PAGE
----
The cry of Serbian soldiers

An emotionally strong and striking picture of the humanity of Serbian soldiers was brought with them by French soldiers and veterinarians who watched with amazement at the Serbian soldiers crying after their horses.

When they landed in France after the retreat in 1916, the Allied Command requested that all horses in poor condition be killed and used for feeding. And almost all the horses were in poor condition after a long retreat. The Serbian soldiers stood beside their horses, protecting them and thus refusing the order of the higher command. If it weren’t for them, there would probably have been a shootout, because an order is an order. The higher command relented, and along with the soldiers they boarded their horses and transported them to France, where they recovered together. They were then returned to the Salonika Front and liberated Serbia after breaking through that front.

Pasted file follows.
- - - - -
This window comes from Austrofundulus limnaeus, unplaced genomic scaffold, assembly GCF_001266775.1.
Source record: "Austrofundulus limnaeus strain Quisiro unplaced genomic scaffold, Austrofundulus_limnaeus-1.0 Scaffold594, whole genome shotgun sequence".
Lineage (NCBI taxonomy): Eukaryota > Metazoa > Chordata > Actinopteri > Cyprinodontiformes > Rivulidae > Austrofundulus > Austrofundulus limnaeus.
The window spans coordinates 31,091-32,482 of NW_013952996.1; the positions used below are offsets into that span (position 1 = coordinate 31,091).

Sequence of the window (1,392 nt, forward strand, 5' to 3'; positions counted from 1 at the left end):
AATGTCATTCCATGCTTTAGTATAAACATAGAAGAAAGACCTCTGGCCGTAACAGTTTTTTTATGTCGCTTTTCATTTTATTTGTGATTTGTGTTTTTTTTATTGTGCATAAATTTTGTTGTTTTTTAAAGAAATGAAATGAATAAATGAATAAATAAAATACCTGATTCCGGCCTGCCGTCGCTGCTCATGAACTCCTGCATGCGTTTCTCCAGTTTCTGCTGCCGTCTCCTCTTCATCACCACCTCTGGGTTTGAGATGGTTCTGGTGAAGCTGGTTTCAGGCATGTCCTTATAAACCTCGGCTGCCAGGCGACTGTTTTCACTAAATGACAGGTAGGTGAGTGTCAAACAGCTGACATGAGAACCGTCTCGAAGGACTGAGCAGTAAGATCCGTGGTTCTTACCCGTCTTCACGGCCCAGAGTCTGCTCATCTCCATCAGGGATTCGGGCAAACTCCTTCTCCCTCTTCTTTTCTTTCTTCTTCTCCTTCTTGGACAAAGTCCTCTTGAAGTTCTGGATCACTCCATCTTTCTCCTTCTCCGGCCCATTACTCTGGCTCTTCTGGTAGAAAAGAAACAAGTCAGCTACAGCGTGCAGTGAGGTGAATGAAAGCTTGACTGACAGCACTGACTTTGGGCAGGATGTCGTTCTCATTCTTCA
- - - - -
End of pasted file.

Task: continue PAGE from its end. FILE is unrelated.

A monument to horse called Acko

Probably one of these horses would be Acko. Thanks to the journalist and the author of the show “Kvadratura kruga” (“Squaring of the circle”), Branko Stankovic, the public became familiar with the story of this horse and his master Vladislav Petrovic. This man built a monument to his horse in 1926, with which he fought for eight years in both the Balkans and the First World War. This monument is also a reflection of gratitude to the horse Acko, who has repeatedly saved his life. On the monument built by Vladislav, he carved the following text: “Here I buried my horse Acko, who served his master throughout the Balkan and European war and fought in the cavalry from 1912 to 1920. He lived for 24 years. Majk’o March 26, 1925.”

What could we do today?